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Jordan Chiles makes history at US Gymnastics Championships

UCLA gymnastics rising sophomore Jordan Chiles poses on floor. Chiles finished third in the all-around at the U.S. Gymnastics Championships. (Courtesy of John Cheng/USA Gymnastics)

By Sam Settleman

Aug. 23, 2022 2:59 p.m.

Only two gymnasts in the world can say they went to the Olympics, competed in the NCAA and then came back to elite gymnastics.

Jordan Chiles is one of them.

The UCLA gymnastics rising sophomore made history when she competed at the U.S. Gymnastics Championships in Tampa, Florida, on Friday and Sunday. Chiles earned the bronze in the all-around and on bars and floor, while incoming freshman Ciena Alipio finished 17th in the all-around and secured the silver on beam.

Chiles was one of eight gymnasts named to the 2022-2023 Senior Women’s National Team following the competition.

Also in attendance in Tampa were UCLA coach Janelle McDonald and assistant coach BJ Das, who made the cross-country trip to cheer on the pair of Bruins.

A former coach of elite gymnasts herself, McDonald said having two UCLA student-athletes competing at the U.S. championships highlights the prominence of the program.

“It really shows the level of athleticism we have on this team, that we have two athletes that are able to compete at the top level of our sport,” McDonald said. “That’s where we want to be. There’s a great tradition and history here of excellence. Being able to have athletes still competing in the elite scene really just showcases that we’re still building upon that legacy.”

Ever since Chiles stepped foot on UCLA’s campus last fall, she has remained committed in her desire to one day return to elite competition. Chiles’ earned the highest achievement of her gymnastics career last summer when she won a silver medal with Team USA at the 2020 Tokyo Olympics.

Chiles followed up her Olympics journey by partaking in Simone Biles’ “Gold Over America Tour” and competed for a full season in Westwood before returning to elite gymnastics Friday – and she’s still striving to reach the Paris 2024 Olympics.

“She loves gymnastics,” McDonald said. “I think she’s really proud of the things she’s accomplished in the elite world. And she knows she has more to give to the sport.”

In her first year with UCLA, Chiles posted three perfect 10s on two different events, was named a second-team All-American on floor and qualified to the NCAA championships on both bars and floor.

Despite elite competition demanding more difficult skills than NCAA gymnastics, Chiles had no problems readjusting. She opened the competition on day one with a 4-for-4 showing, totaling a 56.150 to put her in third place. Four more hits on day two Sunday clinched the all-around bronze.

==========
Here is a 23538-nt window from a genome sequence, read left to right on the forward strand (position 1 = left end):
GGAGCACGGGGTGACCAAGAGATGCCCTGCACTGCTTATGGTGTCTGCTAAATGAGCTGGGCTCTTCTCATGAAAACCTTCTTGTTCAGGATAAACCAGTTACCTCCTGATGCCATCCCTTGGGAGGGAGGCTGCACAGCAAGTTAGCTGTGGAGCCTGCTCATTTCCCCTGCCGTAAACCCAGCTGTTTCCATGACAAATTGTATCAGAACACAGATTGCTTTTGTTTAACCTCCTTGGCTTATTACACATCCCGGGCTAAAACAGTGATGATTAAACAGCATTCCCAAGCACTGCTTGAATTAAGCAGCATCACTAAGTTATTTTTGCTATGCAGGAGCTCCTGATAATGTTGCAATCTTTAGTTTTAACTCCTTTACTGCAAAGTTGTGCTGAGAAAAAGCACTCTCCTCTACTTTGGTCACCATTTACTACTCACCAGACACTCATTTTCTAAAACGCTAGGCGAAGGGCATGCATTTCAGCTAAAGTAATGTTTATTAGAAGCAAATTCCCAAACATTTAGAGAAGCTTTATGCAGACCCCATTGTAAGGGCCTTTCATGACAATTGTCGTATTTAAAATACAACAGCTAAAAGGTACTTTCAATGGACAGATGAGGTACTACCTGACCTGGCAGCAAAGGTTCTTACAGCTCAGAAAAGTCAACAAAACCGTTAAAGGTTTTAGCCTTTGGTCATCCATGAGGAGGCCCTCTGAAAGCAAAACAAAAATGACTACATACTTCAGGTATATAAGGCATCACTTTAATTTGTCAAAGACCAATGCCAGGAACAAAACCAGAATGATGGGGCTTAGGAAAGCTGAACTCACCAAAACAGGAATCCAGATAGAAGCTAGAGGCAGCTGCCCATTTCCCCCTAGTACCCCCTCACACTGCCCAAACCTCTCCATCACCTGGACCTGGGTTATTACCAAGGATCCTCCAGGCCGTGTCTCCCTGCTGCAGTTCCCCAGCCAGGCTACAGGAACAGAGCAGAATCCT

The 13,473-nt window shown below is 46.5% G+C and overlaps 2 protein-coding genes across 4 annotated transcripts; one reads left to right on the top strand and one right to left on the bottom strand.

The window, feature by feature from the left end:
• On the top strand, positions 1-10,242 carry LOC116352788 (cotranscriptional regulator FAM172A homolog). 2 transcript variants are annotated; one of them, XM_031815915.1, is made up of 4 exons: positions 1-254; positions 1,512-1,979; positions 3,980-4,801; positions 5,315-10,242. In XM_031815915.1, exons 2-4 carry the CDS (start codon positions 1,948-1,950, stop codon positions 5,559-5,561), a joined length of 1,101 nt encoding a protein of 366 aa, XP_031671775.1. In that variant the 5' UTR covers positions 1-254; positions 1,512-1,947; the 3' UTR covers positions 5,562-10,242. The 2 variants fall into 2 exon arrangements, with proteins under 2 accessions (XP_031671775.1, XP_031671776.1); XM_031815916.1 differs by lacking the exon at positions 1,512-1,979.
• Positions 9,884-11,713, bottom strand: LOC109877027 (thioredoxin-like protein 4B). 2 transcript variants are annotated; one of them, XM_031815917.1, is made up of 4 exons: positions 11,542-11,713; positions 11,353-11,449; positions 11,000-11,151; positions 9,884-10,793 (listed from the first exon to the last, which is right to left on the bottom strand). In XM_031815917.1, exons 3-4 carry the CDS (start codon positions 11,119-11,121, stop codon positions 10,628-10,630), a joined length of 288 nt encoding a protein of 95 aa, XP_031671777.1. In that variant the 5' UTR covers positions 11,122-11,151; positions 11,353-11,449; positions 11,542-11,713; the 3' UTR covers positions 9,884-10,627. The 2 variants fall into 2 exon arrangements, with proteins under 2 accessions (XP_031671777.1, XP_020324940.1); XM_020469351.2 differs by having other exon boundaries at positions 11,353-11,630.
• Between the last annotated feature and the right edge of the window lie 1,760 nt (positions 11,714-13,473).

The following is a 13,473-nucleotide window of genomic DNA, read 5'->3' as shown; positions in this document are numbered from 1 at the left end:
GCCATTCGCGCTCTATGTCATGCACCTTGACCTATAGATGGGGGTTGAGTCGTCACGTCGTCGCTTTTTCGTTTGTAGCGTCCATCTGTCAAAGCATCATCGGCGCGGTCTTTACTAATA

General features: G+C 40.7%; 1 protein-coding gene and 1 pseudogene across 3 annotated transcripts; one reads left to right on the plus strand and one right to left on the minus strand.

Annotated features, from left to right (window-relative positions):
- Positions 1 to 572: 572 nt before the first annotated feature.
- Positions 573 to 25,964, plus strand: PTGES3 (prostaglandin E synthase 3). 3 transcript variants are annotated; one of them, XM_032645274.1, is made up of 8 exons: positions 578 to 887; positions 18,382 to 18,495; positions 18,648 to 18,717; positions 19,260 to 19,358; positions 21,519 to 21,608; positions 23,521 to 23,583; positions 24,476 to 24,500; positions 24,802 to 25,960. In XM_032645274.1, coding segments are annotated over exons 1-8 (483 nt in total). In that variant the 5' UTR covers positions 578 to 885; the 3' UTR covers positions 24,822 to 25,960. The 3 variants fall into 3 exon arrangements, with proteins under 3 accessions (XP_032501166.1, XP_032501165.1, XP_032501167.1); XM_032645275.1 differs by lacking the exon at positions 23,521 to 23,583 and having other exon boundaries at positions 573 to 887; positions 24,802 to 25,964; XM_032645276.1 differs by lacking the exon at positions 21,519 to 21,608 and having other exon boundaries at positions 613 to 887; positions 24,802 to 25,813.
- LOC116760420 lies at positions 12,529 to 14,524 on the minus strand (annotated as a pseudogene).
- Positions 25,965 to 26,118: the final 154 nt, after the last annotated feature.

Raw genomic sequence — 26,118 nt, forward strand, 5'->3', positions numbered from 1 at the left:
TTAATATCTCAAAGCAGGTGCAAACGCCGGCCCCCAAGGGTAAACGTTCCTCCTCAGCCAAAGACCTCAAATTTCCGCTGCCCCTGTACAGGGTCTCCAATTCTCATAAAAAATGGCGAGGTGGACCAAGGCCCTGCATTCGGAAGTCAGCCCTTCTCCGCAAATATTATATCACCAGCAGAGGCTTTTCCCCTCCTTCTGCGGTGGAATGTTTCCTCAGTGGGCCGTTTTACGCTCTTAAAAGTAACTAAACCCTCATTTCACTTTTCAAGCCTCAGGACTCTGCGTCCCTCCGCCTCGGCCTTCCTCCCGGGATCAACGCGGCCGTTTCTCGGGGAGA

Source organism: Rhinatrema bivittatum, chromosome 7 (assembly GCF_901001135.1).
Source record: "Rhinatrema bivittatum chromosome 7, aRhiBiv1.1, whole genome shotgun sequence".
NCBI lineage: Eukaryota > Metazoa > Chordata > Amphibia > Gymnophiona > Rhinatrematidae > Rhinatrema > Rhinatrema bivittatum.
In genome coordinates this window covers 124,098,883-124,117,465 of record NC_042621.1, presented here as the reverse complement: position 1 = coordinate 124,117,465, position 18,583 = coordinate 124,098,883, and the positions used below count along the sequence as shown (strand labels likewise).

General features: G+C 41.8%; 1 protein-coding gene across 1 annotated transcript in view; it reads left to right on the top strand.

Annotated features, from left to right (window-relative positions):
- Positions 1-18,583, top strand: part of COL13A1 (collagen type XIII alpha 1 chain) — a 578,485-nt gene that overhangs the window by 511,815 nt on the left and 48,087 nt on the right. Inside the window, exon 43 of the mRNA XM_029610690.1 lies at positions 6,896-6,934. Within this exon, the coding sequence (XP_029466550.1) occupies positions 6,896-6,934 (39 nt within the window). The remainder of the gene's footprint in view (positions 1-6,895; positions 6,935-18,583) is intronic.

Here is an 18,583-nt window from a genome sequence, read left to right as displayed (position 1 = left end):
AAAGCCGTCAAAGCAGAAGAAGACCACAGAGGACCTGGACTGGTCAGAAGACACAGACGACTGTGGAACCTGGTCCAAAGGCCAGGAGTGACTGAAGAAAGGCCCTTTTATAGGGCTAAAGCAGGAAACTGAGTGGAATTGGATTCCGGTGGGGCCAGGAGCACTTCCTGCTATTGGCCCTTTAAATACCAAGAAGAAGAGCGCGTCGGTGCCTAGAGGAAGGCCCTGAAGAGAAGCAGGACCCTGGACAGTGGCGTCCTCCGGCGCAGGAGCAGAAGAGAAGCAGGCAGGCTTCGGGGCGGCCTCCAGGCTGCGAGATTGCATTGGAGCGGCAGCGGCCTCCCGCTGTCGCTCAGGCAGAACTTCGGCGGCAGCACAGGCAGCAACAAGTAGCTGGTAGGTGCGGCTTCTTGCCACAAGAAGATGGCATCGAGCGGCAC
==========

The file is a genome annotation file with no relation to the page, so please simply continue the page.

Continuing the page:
McDonald said Chiles’ continued pursuit of elite gymnastics showcases her dedication to the sport and desire for growth.

“I think part of it is just trying to push yourself to keep growing and learning and see what she can make out of it,” McDonald said. “I think that’s something that makes UCLA really special, too, is it’s a place with great opportunity that really pushes you to grow in every aspect of your life. And I think that Jordan is just taking that on in her elite gymnastics career as well.”

(Courtesy of Allison Cheng/USA Gymnastics)
Incoming freshman Ciena Alipio leaps on beam. Alipio placed second on beam in the competition. (Courtesy of Allison Cheng/USA Gymnastics)

Alipio – who is set to join the Bruins for her freshman year in the fall – notched a 17th-place finish in the all-around, but finished second on beam with a 13.600 on the event on day one and a 13.950 on day two. Alipio’s 8.250 execution score on her second beam routine was exceeded on just two other beam routines in the two days of competition.

McDonald said competing in an environment like the U.S. championships will prove to be a valuable experience for Chiles and Alipio for the 2023 collegiate season.

“In NCAA, you’re going to have big crowds, a lot of noise, a lot of excitement,” McDonald said. “Any time you’re able to go on a big stage like the national championships and compete is going to be able to make deposits in your confidence bank to take that with you moving forward to future competitions.”

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Sam Settleman | Sports editor
Settleman is currently the Sports editor on the football, men's basketball and gymnastics beats. He was previously an assistant editor on the gymnastics, women's soccer, women's golf, men's water polo and women's water polo beats and a contributor on the gymnastics and women's water polo beats.
Settleman is currently the Sports editor on the football, men's basketball and gymnastics beats. He was previously an assistant editor on the gymnastics, women's soccer, women's golf, men's water polo and women's water polo beats and a contributor on the gymnastics and women's water polo beats.
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